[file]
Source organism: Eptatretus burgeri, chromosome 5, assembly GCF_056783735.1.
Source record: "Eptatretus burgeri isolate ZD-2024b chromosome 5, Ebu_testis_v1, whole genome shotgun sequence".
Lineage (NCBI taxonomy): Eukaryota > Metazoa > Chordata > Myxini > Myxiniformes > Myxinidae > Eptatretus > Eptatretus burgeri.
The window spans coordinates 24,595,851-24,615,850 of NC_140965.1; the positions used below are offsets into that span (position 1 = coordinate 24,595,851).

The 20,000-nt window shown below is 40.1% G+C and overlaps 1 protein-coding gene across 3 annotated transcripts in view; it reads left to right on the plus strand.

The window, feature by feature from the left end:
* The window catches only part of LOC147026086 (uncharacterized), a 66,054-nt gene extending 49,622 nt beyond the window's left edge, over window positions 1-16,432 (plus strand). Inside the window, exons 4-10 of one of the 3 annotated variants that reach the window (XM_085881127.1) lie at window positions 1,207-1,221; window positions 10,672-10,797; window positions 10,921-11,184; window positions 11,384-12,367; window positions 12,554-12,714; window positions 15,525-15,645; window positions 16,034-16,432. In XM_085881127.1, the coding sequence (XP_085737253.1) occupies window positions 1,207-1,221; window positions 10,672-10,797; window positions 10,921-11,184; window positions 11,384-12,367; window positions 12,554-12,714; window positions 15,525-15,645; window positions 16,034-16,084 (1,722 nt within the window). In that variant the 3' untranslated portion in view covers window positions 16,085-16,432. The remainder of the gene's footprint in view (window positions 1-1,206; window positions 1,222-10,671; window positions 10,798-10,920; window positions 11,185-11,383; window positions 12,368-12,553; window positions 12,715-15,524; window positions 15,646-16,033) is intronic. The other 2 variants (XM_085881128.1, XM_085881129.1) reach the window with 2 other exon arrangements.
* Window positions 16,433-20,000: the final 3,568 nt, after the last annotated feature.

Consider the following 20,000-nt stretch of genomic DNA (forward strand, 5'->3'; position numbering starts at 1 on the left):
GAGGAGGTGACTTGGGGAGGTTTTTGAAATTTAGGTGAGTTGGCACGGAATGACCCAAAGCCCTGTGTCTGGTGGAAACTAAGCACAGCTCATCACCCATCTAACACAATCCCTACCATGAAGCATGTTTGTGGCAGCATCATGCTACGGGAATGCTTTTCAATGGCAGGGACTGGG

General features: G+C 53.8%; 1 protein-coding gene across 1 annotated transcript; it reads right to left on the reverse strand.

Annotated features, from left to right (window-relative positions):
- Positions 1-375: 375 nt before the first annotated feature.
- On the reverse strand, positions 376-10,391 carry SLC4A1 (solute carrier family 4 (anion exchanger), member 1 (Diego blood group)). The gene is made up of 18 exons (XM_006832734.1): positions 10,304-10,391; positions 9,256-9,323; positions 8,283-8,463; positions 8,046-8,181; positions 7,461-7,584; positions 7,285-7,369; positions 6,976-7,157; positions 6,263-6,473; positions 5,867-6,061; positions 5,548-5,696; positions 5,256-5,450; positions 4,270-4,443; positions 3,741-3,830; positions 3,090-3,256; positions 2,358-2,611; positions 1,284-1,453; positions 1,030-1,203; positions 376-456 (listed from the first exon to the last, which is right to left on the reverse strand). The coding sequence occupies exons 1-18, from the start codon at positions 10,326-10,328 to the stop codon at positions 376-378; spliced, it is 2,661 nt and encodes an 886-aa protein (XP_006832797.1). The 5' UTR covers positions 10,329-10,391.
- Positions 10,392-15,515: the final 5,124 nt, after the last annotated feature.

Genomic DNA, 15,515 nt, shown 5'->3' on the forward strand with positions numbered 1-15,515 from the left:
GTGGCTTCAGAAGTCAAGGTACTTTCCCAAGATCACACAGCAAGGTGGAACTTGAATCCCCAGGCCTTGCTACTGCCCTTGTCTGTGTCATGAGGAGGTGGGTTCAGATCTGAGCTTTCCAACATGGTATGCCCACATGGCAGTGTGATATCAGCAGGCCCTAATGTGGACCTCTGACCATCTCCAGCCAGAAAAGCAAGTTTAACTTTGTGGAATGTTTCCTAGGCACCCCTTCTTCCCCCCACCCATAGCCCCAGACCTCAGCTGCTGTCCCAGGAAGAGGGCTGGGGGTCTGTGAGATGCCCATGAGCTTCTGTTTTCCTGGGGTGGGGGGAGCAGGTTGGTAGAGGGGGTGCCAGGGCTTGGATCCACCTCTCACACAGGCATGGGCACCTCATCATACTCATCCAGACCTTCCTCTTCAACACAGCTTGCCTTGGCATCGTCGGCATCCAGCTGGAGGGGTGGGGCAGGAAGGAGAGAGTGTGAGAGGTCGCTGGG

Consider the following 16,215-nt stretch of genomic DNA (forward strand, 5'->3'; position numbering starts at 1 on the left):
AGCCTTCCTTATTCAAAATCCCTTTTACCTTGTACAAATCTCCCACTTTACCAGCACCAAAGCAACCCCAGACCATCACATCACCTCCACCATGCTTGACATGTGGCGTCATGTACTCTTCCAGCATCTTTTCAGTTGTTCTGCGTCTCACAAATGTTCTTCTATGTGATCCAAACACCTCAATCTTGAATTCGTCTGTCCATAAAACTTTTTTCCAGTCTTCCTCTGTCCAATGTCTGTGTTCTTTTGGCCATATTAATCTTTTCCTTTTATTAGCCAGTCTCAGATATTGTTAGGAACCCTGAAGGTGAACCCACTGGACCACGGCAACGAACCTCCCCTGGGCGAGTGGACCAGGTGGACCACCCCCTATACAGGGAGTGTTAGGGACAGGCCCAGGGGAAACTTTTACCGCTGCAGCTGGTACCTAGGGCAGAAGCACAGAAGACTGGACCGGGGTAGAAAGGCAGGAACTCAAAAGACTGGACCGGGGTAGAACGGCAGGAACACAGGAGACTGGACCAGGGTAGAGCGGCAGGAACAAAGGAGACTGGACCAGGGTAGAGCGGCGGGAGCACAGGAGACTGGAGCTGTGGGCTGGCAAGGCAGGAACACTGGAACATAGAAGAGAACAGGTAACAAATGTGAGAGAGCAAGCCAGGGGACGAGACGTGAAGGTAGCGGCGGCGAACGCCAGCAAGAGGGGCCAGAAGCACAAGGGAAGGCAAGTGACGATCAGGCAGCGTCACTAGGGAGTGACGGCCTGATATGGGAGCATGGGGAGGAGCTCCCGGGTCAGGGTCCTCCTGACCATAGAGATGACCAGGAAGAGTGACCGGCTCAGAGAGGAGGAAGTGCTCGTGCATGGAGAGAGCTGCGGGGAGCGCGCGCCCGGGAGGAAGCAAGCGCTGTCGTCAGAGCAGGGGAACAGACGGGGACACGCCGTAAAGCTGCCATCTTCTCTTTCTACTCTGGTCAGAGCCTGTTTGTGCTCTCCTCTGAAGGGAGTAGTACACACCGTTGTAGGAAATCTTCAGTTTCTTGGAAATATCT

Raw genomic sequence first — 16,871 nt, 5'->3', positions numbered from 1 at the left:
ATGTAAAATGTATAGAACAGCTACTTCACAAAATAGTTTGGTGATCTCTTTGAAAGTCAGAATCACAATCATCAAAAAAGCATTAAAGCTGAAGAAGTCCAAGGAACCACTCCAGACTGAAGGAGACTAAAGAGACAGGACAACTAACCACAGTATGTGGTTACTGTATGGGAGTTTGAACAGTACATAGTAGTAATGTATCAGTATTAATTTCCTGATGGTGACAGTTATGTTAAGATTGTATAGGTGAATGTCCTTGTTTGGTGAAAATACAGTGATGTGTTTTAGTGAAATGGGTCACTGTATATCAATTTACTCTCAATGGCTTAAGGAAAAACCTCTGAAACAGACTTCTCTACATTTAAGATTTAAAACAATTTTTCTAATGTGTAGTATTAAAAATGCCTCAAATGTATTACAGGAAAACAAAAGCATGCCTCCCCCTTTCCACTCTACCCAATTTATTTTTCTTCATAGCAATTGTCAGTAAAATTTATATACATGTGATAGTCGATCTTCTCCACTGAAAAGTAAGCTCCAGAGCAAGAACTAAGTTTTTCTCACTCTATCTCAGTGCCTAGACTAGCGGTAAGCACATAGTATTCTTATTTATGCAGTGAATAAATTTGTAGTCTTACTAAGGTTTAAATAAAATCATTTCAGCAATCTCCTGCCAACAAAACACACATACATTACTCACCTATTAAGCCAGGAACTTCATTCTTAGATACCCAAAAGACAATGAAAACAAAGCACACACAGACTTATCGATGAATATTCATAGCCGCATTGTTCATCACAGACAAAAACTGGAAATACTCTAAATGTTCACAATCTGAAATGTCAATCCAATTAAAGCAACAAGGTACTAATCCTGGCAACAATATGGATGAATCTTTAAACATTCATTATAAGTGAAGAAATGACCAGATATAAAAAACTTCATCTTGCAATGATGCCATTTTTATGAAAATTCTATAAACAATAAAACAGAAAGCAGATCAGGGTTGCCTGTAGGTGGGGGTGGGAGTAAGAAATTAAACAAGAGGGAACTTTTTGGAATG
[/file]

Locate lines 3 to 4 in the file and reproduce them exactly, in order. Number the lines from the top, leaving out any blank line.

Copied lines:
Lineage (NCBI taxonomy): Eukaryota > Metazoa > Chordata > Myxini > Myxiniformes > Myxinidae > Eptatretus > Eptatretus burgeri.
The window spans coordinates 24,595,851-24,615,850 of NC_140965.1; the positions used below are offsets into that span (position 1 = coordinate 24,595,851).